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A new film celebrates a mid-century illustrator who stoked imaginations with prescient comics

Closer Than We Think

Brett Ryan Bonowicz, director
85 minutes

Directed by Brett Ryan Bonowicz (The Perfect 46, 2014), Closer Than We Think is an eponymous documentary about a mid–20th-century comic strip and its creator, Arthur Radebaugh. The film provides important insight into what made the comic a foundation for other popular science fiction endeavors. More important, however, it shows how the strip directly encouraged nascent engineers and scientists to actualize the future described therein. To this end, Radebaugh’s efforts succeeded where so many other science communication efforts continue to fail.

Published weekly from 1958 through 1963 in the Sunday funnies of more than 200 newspapers, Radebaugh’s educational futurism provided playful, tongue-in-cheek visions of a technological utopia that the public could readily understand and appreciate. His predictions were based on information that he obtained from researchers, which he dutifully recorded in each strip. In one panel, for example, a colorful rendering of a solar-powered car accompanies a pithy interview with the vice president of the Chrysler Corporation, James Zeder. “If we continue to increase the efficiency of these [silicon] converters, and if we are able to develop small, efficient energy storage cells, solar powered cars will be feasible,” Zeder explains. In the future, translates Radebaugh, “[y]our solar sedan will take energy from sunrays and store it in accumulators that work like a battery.”


Radebaugh’s vivid depictions of soon-to-be technologies resonated with the American public in the mid-20th century.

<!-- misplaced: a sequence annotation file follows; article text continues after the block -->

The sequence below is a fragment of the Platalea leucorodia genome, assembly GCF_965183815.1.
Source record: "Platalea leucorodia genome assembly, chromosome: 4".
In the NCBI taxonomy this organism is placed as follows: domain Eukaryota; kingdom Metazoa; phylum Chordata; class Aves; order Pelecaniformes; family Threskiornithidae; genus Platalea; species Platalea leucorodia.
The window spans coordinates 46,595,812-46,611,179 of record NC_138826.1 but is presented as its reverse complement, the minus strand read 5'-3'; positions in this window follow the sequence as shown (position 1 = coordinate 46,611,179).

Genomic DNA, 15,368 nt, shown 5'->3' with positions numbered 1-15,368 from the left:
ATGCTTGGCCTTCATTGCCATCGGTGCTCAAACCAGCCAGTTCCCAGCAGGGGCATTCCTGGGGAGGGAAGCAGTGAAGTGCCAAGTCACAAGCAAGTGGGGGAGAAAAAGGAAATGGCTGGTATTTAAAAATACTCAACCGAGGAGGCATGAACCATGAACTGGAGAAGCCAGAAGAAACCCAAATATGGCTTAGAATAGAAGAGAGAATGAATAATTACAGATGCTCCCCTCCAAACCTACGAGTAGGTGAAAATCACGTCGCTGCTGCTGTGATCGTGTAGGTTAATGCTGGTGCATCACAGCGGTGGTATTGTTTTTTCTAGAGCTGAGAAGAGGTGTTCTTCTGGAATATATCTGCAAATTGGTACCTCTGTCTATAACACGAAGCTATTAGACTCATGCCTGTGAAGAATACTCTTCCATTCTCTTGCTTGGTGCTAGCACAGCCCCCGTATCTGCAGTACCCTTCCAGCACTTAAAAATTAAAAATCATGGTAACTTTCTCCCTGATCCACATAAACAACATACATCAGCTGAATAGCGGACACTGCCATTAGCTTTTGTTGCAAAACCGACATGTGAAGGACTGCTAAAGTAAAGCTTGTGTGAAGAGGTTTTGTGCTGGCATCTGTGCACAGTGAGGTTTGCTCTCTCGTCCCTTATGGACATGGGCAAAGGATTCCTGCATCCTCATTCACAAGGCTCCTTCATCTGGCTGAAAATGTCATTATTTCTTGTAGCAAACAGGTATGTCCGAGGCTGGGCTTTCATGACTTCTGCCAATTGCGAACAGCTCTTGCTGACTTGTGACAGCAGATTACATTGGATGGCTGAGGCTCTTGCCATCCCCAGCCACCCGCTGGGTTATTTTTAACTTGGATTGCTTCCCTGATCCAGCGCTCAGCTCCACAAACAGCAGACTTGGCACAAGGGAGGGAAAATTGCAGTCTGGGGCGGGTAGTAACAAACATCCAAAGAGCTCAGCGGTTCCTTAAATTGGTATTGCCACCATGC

Bonowicz’s documentary stresses that Radebaugh’s relationships with researchers were central to the success of his predictions, which included the VCR (“[W]hen a worthwhile program comes over the air … you’ll be able to preserve both the picture and sound on tape for replaying at any time”), Skype and the globalization of the job market, and driverless vehicles (“Future trains will be fully automatic—robots that can regulate their own speed and control their own movements”).

The film suggests that Radebaugh’s ability to connect to the lay public can also be attributed to his technological optimism. By rejecting the dystopian tropes common to science fiction, he enticed a younger generation to become interested in science and technology, encouraging them to envision fantastical technological futures. This mirrored a growing feeling in society: Even during the chaos and fear of the Cold War—Closer Than We Think was bookended by Sputnik and Kennedy’s assassination—it was also a time of growing hope that technology could be harnessed for the betterment of mankind.

Before Closer Than We Think, Radebaugh was a well-regarded commercial illustrator who saw the demand for his work plummet as photographs began to take the place of drawings in print publications and television advertising began to obtain prominence. He moved to Grand Rapids, Michigan, in 1967, ostensibly to retire with his wife, Nancy. There, he fell on hard times and lived out his days in relative obscurity.

Bonowicz’s film, although an exhaustive examination of Radebaugh’s art and life, would have benefited from a more thorough exploration of both his scientific muses and his sources. A more in-depth exploration of those who were influenced by his work would also have been worthwhile.

Radebaugh’s cartoons have an important take-home message for scientists: Learn to communicate with the public. They are listening, and they want to learn. You never know who you might influence.

About the author

The reviewer is at the Zvi Meitar Institute for Legal Implications of Emerging Technologies, Herzliya, Israel, and the Department of Molecular Biophysics and Biochemistry, Yale University, New Haven, CT, USA.